The Ohio Oil Boom: 1885-95

A display at the Wood County Historical Center & Museum in Bowling Green, Ohio tells stories of late nineteenth century oil wells.

| December 2007

  • WoodCountyHistoricalCenter.jpg
    The Wood County Historical Center & Museum oil rig display. In Ohio, oil is typically found at about 1,325 feet; Pennsylvania, 1,100-1,300 feet; and Indiana, 1,600-1,800 feet. Oklahoma and Texas wells are typically 5,000-7,000 feet deep.
  • Factory.jpg
    Factory photo of the Acme Sucker Rod Co., manufacturer of Acme engines, in late 1800 or early 1900. Acme, based in Toledo, Ohio, was later renamed the S.M. Jones Co.
  • Boreandstroke.jpg
    An 1897 16 hp Acme Sucker Rod Co. engine with a 9-by-16-inch bore and stroke.
  • Powerwinch.jpg
    The power winch used to pull the drill out of the well. The large wooden wheel at right was used as a brake to stop and hold the winch in place.
  • WoodCountymuseum.jpg
    The Wood County museum display features two original wooden crude oil storage tanks from local oil leases.
  • Ajaxsteamengine.jpg
    This 20 hp Ajax steam engine, built in the mid-1880s, was used to power drilling operations. The Ajax has a 10-by-12-inch bore and stroke, a 60-inch-diameter flywheel and a 30-inch-diameter belt pulley.
  • Push-pullpowerwheel.jpg
    A push-pull power wheel. The Wood County museum unit has a double eccentric, and could run a higher number of wells by connecting at two different places.
  • Threedrillbits.jpg
    Three drill bits.
  • Woodenbandwheel.jpg
    A 16-foot wooden band wheel from the 1880s.
  • OilWellSupply.jpg
    This 50 hp Oil Well Supply Co. locomotive-style boiler was manufactured in the 1880s in Pennsylvania.
  • Walkingbeam.jpg
    The rig’s walking beam.
  • WoodCountyHistorical.jpg
    The Wood County Historical Center museum building.

  • WoodCountyHistoricalCenter.jpg
  • Factory.jpg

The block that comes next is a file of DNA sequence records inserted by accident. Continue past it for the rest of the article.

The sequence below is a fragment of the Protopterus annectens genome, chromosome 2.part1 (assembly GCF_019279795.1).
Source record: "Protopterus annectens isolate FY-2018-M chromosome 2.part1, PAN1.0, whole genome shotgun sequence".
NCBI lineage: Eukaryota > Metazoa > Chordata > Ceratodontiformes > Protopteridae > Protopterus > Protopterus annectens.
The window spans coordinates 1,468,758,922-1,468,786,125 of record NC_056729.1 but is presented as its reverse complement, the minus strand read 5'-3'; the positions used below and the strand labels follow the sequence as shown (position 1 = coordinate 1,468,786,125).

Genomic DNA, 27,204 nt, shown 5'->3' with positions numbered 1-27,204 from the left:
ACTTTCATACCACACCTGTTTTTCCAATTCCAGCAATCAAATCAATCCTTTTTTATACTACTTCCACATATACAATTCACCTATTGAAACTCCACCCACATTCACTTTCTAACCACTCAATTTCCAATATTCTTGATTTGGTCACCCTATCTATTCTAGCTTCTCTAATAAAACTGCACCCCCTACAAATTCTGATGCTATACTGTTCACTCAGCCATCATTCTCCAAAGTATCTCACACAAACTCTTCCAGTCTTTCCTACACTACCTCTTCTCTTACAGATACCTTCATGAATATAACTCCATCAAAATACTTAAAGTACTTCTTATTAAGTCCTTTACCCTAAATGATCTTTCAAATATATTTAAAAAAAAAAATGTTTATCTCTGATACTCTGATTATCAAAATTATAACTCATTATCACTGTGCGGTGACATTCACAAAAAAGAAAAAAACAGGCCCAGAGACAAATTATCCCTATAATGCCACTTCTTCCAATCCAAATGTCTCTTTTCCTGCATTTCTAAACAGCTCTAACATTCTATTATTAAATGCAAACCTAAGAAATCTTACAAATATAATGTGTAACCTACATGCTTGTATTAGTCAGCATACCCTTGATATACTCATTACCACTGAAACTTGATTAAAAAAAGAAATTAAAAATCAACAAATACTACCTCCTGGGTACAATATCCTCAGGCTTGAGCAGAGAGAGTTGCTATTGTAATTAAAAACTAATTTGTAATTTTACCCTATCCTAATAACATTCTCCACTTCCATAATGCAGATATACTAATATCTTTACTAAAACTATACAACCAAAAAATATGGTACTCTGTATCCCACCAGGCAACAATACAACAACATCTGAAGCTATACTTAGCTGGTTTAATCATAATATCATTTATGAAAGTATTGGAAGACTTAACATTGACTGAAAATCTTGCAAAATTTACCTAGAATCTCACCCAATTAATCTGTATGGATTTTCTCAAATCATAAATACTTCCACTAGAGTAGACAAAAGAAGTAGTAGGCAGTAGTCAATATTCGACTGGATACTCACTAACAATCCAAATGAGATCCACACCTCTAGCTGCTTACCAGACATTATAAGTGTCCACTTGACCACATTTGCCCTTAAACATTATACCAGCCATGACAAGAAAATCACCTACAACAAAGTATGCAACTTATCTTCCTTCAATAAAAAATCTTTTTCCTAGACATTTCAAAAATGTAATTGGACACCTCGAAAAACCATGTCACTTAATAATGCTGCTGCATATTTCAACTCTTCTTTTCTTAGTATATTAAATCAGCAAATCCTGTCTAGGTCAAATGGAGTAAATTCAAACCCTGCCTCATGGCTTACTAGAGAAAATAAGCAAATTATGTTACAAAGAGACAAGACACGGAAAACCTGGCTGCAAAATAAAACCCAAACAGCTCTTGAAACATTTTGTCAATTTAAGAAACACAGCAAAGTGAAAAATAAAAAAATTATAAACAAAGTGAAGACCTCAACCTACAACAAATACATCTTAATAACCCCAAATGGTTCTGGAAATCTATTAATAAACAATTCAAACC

• Boreandstroke.jpg
  • Powerwinch.jpg
  • WoodCountymuseum.jpg
  • Ajaxsteamengine.jpg
  • Push-pullpowerwheel.jpg
  • Threedrillbits.jpg
  • Woodenbandwheel.jpg
  • OilWellSupply.jpg
  • Walkingbeam.jpg
  • WoodCountyHistorical.jpg

The Ohio oil boom of the late 1800s is more than a historical footnote in an encyclopedia listing. Portrayed through an actual oil-drilling rig, the subject is a fascinating museum display at the Wood County Historical Center & Museum, Bowling Green, Ohio. It tells multiple stories: The great need for fuel for increasing mechanization on the farm and in industry, the rapidly expanding use of steam and gas engines, and the mobility of a workforce in boom times.

"Thousands of oil wells were drilled in Wood County and surrounding counties during the 1885-1895 Ohio oil boom," says Steve Cox, a Wood County Historical Center volunteer who maintains the oil drilling/powerhouse equipment. "In 1896, 6,456 wells were completed and Ohio led the nation in oil production."

The museum's oil-drilling rig came to life as part of a Bicentennial exhibit assembled by the Lima (Ohio) Historical Society in 1976. On July 4, 1976, volunteers actually pumped oil out of the well they had drilled.

In 1997, the Wood County museum acquired the display and relocated it to its grounds. Reconstruction started in 1999. Using a National Oil Supply Co. catalog from the late 1880s as a guide (the catalog contains dimensions, material, set-up and working actions for every phase of oil drilling/pumping operations), museum staffers restored the oil drilling rig and powerhouse. Everything in the display is salvaged from the local area, with the exception of a derrick from West Virginia.



The display is an accurate representation of an oil-drilling operation more than 100 years ago. "This is the general way the oil rig would have been constructed at each and every oil well," Steve says. "Once they hit gas, oil or nothing, they would disassemble it and move about 500 feet to a new location, where they would reassemble the equipment and start drilling again." Moves like that were made more than 38,000 times during the Ohio oil boom. Researchers believe a crew of 20 to 30 men was kept busy with assembly and disassembly, moving oil rigs from site to site.

Workers were not hard to find. "A small town within 4 miles of here had a population of about 20 people at the start of the boom," Steve says. "Four months later, the town register showed population of more than 6,000 people." Those who followed the boom all over northwest Ohio were called "boomers."